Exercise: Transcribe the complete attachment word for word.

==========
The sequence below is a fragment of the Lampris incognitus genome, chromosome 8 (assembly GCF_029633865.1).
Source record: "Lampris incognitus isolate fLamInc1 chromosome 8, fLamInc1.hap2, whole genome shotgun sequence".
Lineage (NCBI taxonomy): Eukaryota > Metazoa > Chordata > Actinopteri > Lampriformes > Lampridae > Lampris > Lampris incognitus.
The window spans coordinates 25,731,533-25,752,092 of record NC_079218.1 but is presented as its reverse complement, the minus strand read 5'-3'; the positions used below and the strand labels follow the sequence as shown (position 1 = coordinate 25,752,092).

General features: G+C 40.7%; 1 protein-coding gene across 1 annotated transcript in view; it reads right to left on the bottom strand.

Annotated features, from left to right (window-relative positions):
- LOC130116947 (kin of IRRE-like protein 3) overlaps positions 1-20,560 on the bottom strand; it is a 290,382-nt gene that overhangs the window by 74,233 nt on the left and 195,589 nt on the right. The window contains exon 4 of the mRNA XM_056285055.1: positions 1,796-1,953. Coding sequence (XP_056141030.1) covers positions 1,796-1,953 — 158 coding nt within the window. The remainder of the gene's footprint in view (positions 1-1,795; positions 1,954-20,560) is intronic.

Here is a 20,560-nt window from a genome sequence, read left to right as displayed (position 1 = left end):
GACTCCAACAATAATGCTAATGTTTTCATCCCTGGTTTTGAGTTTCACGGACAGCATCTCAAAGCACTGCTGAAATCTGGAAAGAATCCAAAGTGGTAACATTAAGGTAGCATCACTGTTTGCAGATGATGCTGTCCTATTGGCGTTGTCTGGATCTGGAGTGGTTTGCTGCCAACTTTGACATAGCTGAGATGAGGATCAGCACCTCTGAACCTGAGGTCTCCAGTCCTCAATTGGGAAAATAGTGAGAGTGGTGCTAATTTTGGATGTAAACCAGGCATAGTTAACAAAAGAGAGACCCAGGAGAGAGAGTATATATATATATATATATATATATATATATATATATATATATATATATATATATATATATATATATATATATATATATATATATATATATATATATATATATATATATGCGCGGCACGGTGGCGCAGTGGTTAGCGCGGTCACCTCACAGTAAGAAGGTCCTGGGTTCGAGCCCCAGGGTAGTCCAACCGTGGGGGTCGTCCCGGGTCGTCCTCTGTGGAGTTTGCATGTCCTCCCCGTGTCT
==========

The sequence below is a fragment of the Lampris incognitus genome, chromosome 8 (assembly GCF_029633865.1).
Source record: "Lampris incognitus isolate fLamInc1 chromosome 8, fLamInc1.hap2, whole genome shotgun sequence".
Lineage (NCBI taxonomy): Eukaryota > Metazoa > Chordata > Actinopteri > Lampriformes > Lampridae > Lampris > Lampris incognitus.
The window spans coordinates 25,731,533-25,752,092 of record NC_079218.1 but is presented as its reverse complement, the minus strand read 5'-3'; the positions used below and the strand labels follow the sequence as shown (position 1 = coordinate 25,752,092).

General features: G+C 40.7%; 1 protein-coding gene across 1 annotated transcript in view; it reads right to left on the bottom strand.

Annotated features, from left to right (window-relative positions):
- LOC130116947 (kin of IRRE-like protein 3) overlaps positions 1-20,560 on the bottom strand; it is a 290,382-nt gene that overhangs the window by 74,233 nt on the left and 195,589 nt on the right. The window contains exon 4 of the mRNA XM_056285055.1: positions 1,796-1,953. Coding sequence (XP_056141030.1) covers positions 1,796-1,953 — 158 coding nt within the window. The remainder of the gene's footprint in view (positions 1-1,795; positions 1,954-20,560) is intronic.

Here is a 20,560-nt window from a genome sequence, read left to right as displayed (position 1 = left end):
GACTCCAACAATAATGCTAATGTTTTCATCCCTGGTTTTGAGTTTCACGGACAGCATCTCAAAGCACTGCTGAAATCTGGAAAGAATCCAAAGTGGTAACATTAAGGTAGCATCACTGTTTGCAGATGATGCTGTCCTATTGGCGTTGTCTGGATCTGGAGTGGTTTGCTGCCAACTTTGACATAGCTGAGATGAGGATCAGCACCTCTGAACCTGAGGTCTCCAGTCCTCAATTGGGAAAATAGTGAGAGTGGTGCTAATTTTGGATGTAAACCAGGCATAGTTAACAAAAGAGAGACCCAGGAGAGAGAGTATATATATATATATATATATATATATATATATATATATATATATATATATATATATATATATATATATATATATATATATATATATATATATATATATATATATATATGCGCGGCACGGTGGCGCAGTGGTTAGCGCGGTCACCTCACAGTAAGAAGGTCCTGGGTTCGAGCCCCAGGGTAGTCCAACCGTGGGGGTCGTCCCGGGTCGTCCTCTGTGGAGTTTGCATGTCCTCCCCGTGTCT